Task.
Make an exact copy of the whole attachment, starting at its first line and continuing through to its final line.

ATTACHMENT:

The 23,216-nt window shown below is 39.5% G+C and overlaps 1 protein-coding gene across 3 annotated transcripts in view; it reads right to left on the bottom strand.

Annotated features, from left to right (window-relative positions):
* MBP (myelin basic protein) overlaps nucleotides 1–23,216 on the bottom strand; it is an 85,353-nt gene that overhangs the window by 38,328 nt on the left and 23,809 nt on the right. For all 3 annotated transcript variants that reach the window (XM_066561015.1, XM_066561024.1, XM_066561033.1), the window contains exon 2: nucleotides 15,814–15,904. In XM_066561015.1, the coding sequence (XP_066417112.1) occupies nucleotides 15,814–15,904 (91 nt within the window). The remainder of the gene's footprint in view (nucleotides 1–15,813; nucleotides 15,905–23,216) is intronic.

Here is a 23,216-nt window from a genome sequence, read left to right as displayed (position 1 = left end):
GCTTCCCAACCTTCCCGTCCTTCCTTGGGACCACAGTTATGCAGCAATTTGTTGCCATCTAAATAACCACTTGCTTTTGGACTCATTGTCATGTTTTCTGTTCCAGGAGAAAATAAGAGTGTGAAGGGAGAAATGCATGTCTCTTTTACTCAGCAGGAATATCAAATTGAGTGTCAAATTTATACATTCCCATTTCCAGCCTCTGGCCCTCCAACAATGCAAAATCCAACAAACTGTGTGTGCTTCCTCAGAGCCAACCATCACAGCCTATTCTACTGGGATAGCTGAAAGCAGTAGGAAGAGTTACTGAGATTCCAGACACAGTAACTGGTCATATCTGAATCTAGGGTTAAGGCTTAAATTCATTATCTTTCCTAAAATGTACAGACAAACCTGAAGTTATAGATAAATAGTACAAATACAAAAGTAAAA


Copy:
The 23,216-nt window shown below is 39.5% G+C and overlaps 1 protein-coding gene across 3 annotated transcripts in view; it reads right to left on the bottom strand.

Annotated features, from left to right (window-relative positions):
* MBP (myelin basic protein) overlaps nucleotides 1–23,216 on the bottom strand; it is an 85,353-nt gene that overhangs the window by 38,328 nt on the left and 23,809 nt on the right. For all 3 annotated transcript variants that reach the window (XM_066561015.1, XM_066561024.1, XM_066561033.1), the window contains exon 2: nucleotides 15,814–15,904. In XM_066561015.1, the coding sequence (XP_066417112.1) occupies nucleotides 15,814–15,904 (91 nt within the window). The remainder of the gene's footprint in view (nucleotides 1–15,813; nucleotides 15,905–23,216) is intronic.

Here is a 23,216-nt window from a genome sequence, read left to right as displayed (position 1 = left end):
GCTTCCCAACCTTCCCGTCCTTCCTTGGGACCACAGTTATGCAGCAATTTGTTGCCATCTAAATAACCACTTGCTTTTGGACTCATTGTCATGTTTTCTGTTCCAGGAGAAAATAAGAGTGTGAAGGGAGAAATGCATGTCTCTTTTACTCAGCAGGAATATCAAATTGAGTGTCAAATTTATACATTCCCATTTCCAGCCTCTGGCCCTCCAACAATGCAAAATCCAACAAACTGTGTGTGCTTCCTCAGAGCCAACCATCACAGCCTATTCTACTGGGATAGCTGAAAGCAGTAGGAAGAGTTACTGAGATTCCAGACACAGTAACTGGTCATATCTGAATCTAGGGTTAAGGCTTAAATTCATTATCTTTCCTAAAATGTACAGACAAACCTGAAGTTATAGATAAATAGTACAAATACAAAAGTAAAA